This bothers me, particularly in a world where anything can be found in a matter of seconds and you can talk to anyone, anywhere in the world just as quickly, often face to face. Isn’t inspiration now omnipresent? This is why we’re immersed in creativity – being made aware of it by association through feeds, friends, blogs and subscriptions without having to think about it. We’re just waiting for ideas to happen, for them to simply surface around us. We’re getting lazy, being re-programmed from thinking in an original manner to simply thinking Me Too.

The creativity that launched so much of the technology in our lives, making us more creative in the process, might turn out to be our undoing. Has creativity reached saturation? Are we stuck in the fishbowl? I believe we’re close to a pivotal point in our creative evolution and it may have something do with connected devices.

Without getting too dark, let’s just say genuine creativity is at a loss or in limited quality and supply at the moment. At the time of writing, the iPhone 5 and iPad mini have recently been released, and along with Apple’s share price, reviews have headed south. How on earth do you generate captivating innovation in an update or upgrade? I would argue that Hollywood has never made a better sequel than the original. ‘Not enough wow in this version’ they say en masse. We all have bigger expectations, become bigger critics and more sociable on the subject. Let’s not forget this is the social generation and these are the tools that give us the channels to voice ourselves – hence the overwhelming focus and critique.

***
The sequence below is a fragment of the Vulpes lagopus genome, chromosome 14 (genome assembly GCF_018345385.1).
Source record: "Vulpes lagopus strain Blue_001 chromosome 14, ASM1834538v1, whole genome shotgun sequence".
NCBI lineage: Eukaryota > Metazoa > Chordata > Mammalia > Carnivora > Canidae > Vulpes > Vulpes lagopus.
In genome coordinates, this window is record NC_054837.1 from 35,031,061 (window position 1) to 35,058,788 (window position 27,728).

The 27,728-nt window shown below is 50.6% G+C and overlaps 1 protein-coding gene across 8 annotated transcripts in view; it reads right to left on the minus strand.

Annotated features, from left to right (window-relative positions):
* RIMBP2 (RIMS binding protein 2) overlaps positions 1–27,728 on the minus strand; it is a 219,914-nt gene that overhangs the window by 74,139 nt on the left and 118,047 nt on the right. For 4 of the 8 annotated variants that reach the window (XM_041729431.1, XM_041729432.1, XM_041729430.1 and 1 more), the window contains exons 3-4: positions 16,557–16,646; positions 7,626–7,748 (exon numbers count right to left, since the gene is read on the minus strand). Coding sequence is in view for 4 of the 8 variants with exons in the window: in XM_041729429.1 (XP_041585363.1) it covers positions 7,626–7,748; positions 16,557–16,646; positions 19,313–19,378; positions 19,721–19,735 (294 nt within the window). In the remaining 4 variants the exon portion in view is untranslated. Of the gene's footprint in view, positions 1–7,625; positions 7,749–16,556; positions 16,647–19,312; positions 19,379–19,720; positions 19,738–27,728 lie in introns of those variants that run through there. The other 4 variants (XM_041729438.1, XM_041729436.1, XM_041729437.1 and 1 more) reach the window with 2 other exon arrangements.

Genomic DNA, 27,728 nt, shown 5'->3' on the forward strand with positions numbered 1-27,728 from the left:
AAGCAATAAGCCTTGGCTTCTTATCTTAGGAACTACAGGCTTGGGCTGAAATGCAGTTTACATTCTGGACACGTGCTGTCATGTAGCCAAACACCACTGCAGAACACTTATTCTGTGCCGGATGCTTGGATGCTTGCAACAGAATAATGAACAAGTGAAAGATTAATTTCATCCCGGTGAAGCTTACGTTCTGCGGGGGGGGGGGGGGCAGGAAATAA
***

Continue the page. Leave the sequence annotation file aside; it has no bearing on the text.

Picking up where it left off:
Speaking of this generation, the Me Too or the Too Me as I prefer, standing out in the world is becoming a standard ambition. The digital age has certainly fueled this further. New site, new app, new platform, new techpreneur. In the digital age, game changing ideas are linked to popularity. But how genuinely creative is an app that millions of people download, use relentlessly proving to be more mind-numbing(transit entertainment) than valuable or beneficial? While not all apps are the same, there are plenty like this. That’s why in part, creativity is standing still, taking a back seat to opportunity. Maybe the formula for success and creativity has become intertwined.

So if you’re still with me, I believe creativity is in danger of becoming a commodity. All things creative have converged into everything we do and the original thinker has become endangered(I was about to list some great examples like Warhol and Dylan, but didn’t want to commodify them in the same sentence out of respect).

If you’re wondering what the answer is, stay true. Be authentic. Work with people you respect – people who can promote relevant change through thinking outside the square more often than in. People who can strategically challenge convention for the right reasons and generate ideas that simply written on paper are powerful and compelling. Someone who can deliver the value in creativity’s definition.

For the time being, I find myself talking to clients and groups about being ‘creactive’ rather than just being truly creative. Creative, for me, is being redefined and revalued.